This post is also available in: Dansk
It has been five weeks since we left Denmark and started on our Latin American Time-out. Those of you who have been following our blog, know that the Latin American part didn’t actually begin until four weeks ago – as we started with a weeks’ vacation in Florida (USA). You can read about that in the entry Family meet-up, a Space Shuttle and some Black Skimmers and Everglades drive through and close encounter by the gator kind.
Travel and learn Spanish
We are in Ecuador, where the last four weeks have not been spent idle! It may be that we are taking a time-out but that does not mean we are lounging around. On the contrary – so far we have spent the time learning Spanish, or to be more precise, attempting to learn Spanish.
For four weeks we have received Spanish lessons in La Lengua language school, where we followed the study program Travel and study 4 Weeks Spanish Program and we have now completed the course. Time flies when you are conjugating verbs and it feels strange not to have homework to prepare for tomorrow!
In four weeks we have experienced a lot and learned a lot more Spanish than we knew before traveling to South America, but there is still a long way to go.
The first week in Quito
We spent the first week in Quito, a huge city in the Andes with three million people. There is a sea of people and a lot of traffic, chaos, and noise.
We stayed with the nicest family – Gabriela Ortiz Cazar, Eulalia Cazar Rivera and Jose Ricardo as well as their dog “Negracita” – and they deserve a huge thanks for making us feel so welcome. Their apartment was right next – as in right next – to the language school. It took three minutes to get to school, so it was very convenient and we didn’t have to take a bus and be packed like sardines.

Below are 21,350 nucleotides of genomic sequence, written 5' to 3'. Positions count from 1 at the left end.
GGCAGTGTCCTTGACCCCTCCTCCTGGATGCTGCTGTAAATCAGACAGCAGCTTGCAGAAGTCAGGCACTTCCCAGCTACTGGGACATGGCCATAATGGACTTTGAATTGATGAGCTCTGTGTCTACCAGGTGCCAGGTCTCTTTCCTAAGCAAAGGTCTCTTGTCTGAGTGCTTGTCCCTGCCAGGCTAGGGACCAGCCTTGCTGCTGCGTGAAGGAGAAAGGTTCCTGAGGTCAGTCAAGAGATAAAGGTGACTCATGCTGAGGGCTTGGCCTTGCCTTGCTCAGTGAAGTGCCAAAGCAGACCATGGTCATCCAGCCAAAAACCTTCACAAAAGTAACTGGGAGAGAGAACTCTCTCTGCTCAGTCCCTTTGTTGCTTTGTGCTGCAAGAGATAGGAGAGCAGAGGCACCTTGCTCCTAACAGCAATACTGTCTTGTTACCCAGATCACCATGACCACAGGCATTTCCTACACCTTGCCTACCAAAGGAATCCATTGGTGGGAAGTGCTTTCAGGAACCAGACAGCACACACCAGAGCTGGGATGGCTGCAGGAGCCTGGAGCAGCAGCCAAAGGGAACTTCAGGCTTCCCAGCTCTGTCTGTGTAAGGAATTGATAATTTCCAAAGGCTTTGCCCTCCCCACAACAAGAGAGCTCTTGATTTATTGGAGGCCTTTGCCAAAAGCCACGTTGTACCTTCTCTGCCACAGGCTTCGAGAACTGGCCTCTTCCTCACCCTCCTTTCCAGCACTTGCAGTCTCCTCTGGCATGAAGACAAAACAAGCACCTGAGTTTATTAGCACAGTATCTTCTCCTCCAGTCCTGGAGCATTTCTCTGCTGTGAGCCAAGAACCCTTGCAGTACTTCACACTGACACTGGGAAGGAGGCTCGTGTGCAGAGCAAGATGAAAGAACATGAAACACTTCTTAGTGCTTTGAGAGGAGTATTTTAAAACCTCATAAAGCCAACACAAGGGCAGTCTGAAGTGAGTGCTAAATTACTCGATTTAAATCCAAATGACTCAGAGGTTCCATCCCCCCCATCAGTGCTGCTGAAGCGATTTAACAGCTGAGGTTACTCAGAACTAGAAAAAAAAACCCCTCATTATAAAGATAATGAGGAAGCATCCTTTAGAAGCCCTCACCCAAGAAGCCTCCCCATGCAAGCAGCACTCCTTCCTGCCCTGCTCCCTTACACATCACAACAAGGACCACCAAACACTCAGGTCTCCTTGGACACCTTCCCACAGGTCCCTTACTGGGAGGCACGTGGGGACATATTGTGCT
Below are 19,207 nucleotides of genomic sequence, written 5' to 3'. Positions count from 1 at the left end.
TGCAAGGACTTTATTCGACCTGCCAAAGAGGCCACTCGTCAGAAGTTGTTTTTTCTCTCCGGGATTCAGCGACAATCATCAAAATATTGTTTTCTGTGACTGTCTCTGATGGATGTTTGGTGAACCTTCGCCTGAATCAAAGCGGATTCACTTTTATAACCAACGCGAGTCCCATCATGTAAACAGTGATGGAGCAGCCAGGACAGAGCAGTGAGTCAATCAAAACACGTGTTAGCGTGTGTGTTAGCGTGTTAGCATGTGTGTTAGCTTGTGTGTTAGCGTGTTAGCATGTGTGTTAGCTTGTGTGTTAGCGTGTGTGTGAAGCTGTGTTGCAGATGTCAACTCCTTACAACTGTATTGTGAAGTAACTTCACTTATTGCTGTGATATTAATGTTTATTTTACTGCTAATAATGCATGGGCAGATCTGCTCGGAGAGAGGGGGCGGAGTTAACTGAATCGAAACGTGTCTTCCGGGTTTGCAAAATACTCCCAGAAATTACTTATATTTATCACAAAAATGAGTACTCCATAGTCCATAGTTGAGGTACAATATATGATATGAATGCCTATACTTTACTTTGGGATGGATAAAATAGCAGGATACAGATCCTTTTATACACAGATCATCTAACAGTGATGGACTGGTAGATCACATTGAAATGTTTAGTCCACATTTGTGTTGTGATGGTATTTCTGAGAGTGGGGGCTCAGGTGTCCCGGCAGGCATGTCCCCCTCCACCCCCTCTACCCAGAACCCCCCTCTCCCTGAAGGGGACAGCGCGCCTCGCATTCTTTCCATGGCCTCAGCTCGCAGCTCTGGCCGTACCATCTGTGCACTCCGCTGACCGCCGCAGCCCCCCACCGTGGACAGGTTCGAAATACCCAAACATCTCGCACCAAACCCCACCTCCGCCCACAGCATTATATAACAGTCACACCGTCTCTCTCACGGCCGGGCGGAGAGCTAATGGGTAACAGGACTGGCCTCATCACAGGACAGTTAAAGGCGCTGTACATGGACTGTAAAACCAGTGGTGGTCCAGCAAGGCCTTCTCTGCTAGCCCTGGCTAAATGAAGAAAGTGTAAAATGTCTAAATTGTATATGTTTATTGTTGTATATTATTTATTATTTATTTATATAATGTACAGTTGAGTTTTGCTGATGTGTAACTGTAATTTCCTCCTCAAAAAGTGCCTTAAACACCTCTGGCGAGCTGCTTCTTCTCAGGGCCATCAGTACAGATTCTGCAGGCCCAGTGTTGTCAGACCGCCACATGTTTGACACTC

In the mornings the Spanish lessons took place at the school’s premises on the 8th floor in the Mariscal district. Naturally, we started out learning the basics, like how to say which country you are from and what nationality you are. But we quickly build on that with a lot of new words and conjugation of verbs. The first two weeks everything took place in the present tense (you can read a little about that in Late arrival, our host family and living in present) as we did not learn past and future tense until later.
As part of our “field lessons” our teacher Ligia took us to the old and beautiful part of Quito, Quito Colonial or Quito Historico. On Wednesday we drove to the town Saquisilí two hours South of Quito. Here we got to experience the many markets of the city where you could buy all sorts of more or less exotic fruit and vegetables. And you could, of course, also buy chickens, ducks, sheep and goats – and guinea pigs, which are not kept as pets here.
And yes – we did have guinea pig for lunch that day. It was OK, and tasted a bit like… chicken, and then again, not so much. It probably tasted mostly like a roasted guinea pig.
The vacation town Baños (de Santa Agua)
According to the program for week two, the transport to Baños was supposed to take place by bus. But as it was Ligia we had as teacher and her husband Vinicio was also going, we drove in their car. There was not much room, but we managed to cram the luggage of four people into the small car, and after half an hour we drove south on the famous Panamerican Highway.
It was a really nice trip to Baños. All conversations were of course in Spanish, which meant that there were probably things we did not quite catch. Along the way, we stopped for ice-cream, which Bente found to be a bit of a challenge due to the time pressure (a very large, cold and very hard ice cream). On the other hand, she helped the owner of the cafe attract customers.
We knew that we would have three hours of lessons every day at the hotel where we were staying. But what we did not know was that it was also a week of hard exercise. We went mountain hiking and on bike rides! But physical exercise is also supposed to help you learn.
Getting to and from our hotel was quite an exercise in itself as we lived on a very steep hill. So even though we were only 1800 meters above sea level, as opposed to the 2800 meters in Quito, we could really feel it when we were going home.